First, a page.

In this blog post, Dr. Georgios Arseniou writes about his fractal dimension of trees research and management applications for urban and community forestry. Read Dr. Arseniou’s previous blog post here.

In my research I focus on the biophysical aspect of urban forestry and more specifically the structure and function of urban trees affected by human infrastructure. In my previous work I have used a metric called “fractal dimension” to quantify and describe tree architecture. In geometry, fractal objects are self-similar objects across different scales and their dimension is a fractional number (e.g., snowflakes have a fractal architecture).

Leonardo da Vinci was the first who argued that trees have a fractal-like architecture due to the repetitive growth pattern of their branches. Important theories in tree biology (e.g., the pipe-model theory and the metabolic scaling theory) assume that the branches of trees have a fractal architecture. However, trees should be treated as “disrupted” fractals because competition for light reduces their inherent fractal character. Therefore, open-grown urban trees that typically face no or reduced competition for sunlight should have more evident self-similar architecture compared to rural forest trees.

Fractal like branching architecture of a honey locust <em>Gleditsia triacanthos<em> tree shown by zooming in on a focal point above the trees base Successive photographs from left to right with full tree grayed out in background Photo by Janet MacFarlane

There are different ways to quantify the fractal dimension of trees. In a previous study, we used a variation of the “two-surface-method” which treats the crown of trees as a sponge, and it measures fractal dimension by quantifying the distribution of leaf surface area within the crown volume of a tree. According to this method the fractal dimension takes values between 2 and 3. Values close to two indicate reduced fractal dimension (more like a flat Euclidean surface) because the foliage is mostly distributed on the crown periphery, whereas values close to 3 indicate increased fractal dimension (more like a sponge) because the foliage is more evenly distributed within the crown volume. In our study we analyzed the crown fractal dimension of thousands of urban trees across the United States based on a publicly available database (McPherson et al. 2016).

It was very interesting that we found a strong negative relationship between the drought tolerance of urban tree species and their fractal dimension. We also found a strong negative relationship between leaf mass per unit area and the fractal dimension of all studied urban tree species. These results indicate that drought-tolerant species—e.g., honey locust (Gleditsia triacanthos)—have thicker leaves which are distributed mainly on the crown periphery. This is most likely to reduce the amount of water vapor lost through transpiration due to relatively increased atmospheric temperatures in cities.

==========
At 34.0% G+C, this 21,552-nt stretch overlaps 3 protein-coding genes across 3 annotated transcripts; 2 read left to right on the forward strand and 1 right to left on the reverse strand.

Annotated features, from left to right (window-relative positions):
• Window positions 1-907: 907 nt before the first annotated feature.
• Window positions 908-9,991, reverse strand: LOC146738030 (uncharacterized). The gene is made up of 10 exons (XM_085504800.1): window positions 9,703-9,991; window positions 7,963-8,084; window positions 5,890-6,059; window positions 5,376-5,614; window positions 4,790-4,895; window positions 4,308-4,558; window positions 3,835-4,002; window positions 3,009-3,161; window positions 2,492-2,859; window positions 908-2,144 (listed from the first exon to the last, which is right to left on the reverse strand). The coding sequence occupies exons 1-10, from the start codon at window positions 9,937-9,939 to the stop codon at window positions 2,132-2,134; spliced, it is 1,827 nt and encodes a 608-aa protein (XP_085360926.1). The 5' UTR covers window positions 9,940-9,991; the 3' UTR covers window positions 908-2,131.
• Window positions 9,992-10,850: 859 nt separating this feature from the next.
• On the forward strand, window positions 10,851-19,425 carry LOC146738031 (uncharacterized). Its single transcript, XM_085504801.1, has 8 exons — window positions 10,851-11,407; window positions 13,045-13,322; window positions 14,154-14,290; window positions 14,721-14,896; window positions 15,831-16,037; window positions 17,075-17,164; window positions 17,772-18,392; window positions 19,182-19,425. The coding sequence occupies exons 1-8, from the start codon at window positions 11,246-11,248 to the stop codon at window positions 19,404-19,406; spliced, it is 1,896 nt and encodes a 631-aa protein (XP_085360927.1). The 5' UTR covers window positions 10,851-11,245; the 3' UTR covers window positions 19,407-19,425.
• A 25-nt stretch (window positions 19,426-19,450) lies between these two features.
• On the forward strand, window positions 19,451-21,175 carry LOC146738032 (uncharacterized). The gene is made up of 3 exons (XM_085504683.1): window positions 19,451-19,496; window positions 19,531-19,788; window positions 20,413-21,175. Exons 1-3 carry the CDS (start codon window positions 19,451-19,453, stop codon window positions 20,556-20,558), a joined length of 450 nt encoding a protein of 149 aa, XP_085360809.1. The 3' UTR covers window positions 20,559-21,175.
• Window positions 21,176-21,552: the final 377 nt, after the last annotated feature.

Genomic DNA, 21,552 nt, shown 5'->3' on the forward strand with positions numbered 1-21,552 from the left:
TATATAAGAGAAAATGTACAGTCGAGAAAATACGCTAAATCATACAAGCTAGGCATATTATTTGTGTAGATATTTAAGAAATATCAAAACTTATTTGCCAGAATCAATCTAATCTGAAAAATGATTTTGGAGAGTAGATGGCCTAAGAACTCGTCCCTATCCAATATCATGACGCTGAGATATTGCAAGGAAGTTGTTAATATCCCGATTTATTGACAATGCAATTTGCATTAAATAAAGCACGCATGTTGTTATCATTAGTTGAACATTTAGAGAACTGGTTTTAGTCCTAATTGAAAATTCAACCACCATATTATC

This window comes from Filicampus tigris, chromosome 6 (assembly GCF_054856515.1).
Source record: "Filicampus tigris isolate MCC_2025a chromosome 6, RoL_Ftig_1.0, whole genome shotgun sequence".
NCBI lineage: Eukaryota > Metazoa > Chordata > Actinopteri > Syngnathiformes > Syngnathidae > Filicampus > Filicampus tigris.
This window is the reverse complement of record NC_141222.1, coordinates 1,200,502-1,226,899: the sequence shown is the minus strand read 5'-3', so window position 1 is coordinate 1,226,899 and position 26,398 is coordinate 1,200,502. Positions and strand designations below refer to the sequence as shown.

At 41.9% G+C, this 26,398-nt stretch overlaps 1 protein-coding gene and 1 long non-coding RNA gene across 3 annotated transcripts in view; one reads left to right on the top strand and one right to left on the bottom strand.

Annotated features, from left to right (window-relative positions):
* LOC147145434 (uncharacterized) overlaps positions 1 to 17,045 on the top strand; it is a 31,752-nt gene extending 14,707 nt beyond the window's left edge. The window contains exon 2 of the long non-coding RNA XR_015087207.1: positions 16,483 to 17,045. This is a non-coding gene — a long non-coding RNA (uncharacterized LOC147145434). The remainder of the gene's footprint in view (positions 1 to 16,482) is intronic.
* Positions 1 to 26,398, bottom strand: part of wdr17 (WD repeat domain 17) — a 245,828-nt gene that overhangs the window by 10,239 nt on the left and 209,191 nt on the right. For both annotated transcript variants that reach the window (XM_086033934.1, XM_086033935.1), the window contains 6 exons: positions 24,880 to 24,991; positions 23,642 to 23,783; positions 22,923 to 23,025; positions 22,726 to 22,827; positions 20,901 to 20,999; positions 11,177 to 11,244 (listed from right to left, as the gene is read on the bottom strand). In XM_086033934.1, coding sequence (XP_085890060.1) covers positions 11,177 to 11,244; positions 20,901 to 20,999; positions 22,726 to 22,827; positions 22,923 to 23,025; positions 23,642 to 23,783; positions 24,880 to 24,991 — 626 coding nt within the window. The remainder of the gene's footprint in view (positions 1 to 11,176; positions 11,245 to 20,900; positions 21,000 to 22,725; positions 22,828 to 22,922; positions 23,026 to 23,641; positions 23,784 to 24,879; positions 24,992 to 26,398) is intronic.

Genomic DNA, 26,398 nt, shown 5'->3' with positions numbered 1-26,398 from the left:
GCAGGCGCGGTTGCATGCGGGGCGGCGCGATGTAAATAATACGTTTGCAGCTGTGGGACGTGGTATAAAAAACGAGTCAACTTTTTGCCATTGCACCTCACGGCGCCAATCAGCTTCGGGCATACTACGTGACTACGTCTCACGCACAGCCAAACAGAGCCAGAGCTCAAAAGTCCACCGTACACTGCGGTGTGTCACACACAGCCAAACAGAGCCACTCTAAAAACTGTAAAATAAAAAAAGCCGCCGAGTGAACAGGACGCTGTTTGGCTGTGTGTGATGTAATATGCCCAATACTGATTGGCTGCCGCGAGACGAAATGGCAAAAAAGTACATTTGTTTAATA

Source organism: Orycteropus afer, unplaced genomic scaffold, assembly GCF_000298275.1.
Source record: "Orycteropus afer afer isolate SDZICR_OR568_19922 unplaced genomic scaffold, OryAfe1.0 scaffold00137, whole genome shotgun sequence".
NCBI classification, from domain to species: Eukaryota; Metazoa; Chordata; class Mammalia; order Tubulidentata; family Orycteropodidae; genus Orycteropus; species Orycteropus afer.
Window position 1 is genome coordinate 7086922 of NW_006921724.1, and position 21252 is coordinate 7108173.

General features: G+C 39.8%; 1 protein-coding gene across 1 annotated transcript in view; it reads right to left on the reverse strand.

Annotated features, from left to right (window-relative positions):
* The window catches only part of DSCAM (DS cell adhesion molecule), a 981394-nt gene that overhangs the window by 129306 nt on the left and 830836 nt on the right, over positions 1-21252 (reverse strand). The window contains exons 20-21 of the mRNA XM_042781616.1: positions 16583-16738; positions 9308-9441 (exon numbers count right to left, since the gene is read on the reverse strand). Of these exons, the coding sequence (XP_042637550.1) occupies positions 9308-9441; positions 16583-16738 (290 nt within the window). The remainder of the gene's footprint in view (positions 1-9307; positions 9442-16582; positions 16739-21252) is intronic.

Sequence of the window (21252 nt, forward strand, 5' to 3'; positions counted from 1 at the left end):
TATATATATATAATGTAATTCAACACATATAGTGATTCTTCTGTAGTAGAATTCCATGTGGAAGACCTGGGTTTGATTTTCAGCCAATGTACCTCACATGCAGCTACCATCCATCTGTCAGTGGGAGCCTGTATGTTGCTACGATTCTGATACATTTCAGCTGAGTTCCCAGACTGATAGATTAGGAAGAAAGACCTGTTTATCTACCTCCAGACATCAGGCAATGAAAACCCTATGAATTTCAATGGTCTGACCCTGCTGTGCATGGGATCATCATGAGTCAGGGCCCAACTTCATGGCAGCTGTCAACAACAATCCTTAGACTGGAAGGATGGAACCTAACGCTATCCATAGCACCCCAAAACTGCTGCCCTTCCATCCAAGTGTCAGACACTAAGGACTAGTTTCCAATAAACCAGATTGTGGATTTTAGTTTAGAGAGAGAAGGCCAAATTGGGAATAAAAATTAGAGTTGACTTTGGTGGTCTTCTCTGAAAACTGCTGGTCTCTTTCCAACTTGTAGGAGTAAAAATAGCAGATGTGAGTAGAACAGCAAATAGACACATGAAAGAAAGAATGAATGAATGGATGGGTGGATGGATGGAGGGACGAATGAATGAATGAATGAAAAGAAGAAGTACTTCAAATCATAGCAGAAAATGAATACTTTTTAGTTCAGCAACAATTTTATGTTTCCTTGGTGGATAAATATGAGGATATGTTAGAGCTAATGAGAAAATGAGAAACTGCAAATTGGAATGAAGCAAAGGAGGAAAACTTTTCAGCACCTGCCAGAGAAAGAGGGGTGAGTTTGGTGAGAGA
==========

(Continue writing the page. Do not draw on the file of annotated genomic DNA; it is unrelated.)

It appears difficult to build a crown structure that can cast a deep shade while also trying to reduce fractal dimension to reduce water loss. These findings have important management implications, because it means that drought-tolerant species which are well suited for the relatively increased atmospheric temperatures in cities have reduced fractal dimension and may provide less shade. On the other hand, species that are not very drought tolerant have increased fractal dimension and can provide deep shade. However, they need to be watered more often which means increased maintenance costs, particularly for cities with warm and arid climates such as those in the southern U.S.

Arseniou and MacFarlanes research on the fractal dimensions of trees showed that species that are not very drought tolerant like European beech <em>Fagus sylvatica<em> have increased fractal dimension and can provide deep shade However they need to be watered more often which means increased maintenance costs Photo by Michelle Sutton

The fractal dimension of trees also relates to their vigor considering different stressors that trees face in urban settings. This study showed that trees growing close to buildings (up to 8 meters/26.2 feet) had reduced fractal dimension most likely due to limited growing space, large amount of impermeable (concrete) surfaces and due to the increased local atmospheric temperature from the heating and cooling systems of buildings.

Furthermore, it was found that land use also affects tree fractal dimension. Trees growing in heavily urbanized areas (e.g., industrial and commercial settings, transportation corridors, etc.) had reduced fractal dimension, most likely due to the unfavorable growing conditions. Conversely, trees in open park areas and residential areas had increased fractal because they had more available growing space and they probably received more care from groups of residents, something that highlights the sociological factors that may affect tree growth and survival in cities.

Finally, trees growing near utility wires also had reduced fractal dimension, most likely due to tree pruning and trimming to prevent conflicts. All these results highlight the importance of studying the architecture of urban trees in relation to their ecophysiology, their vigor, and the benefits that they provide—all having important implications for urban forest management.

Dr. Georgios Arseniou is an Assistant Professor & Extension Specialist of Urban Forestry at Auburn University & the Alabama Cooperative Extension System in Auburn, Alabama. He has a PhD in Forestry (2021) from Michigan State University, where his research used novel terrestrial laser scanning technology to model urban forest growth, urban forest biomass and structural complexity (specifically: fractal dimension), and wood properties of urban trees.


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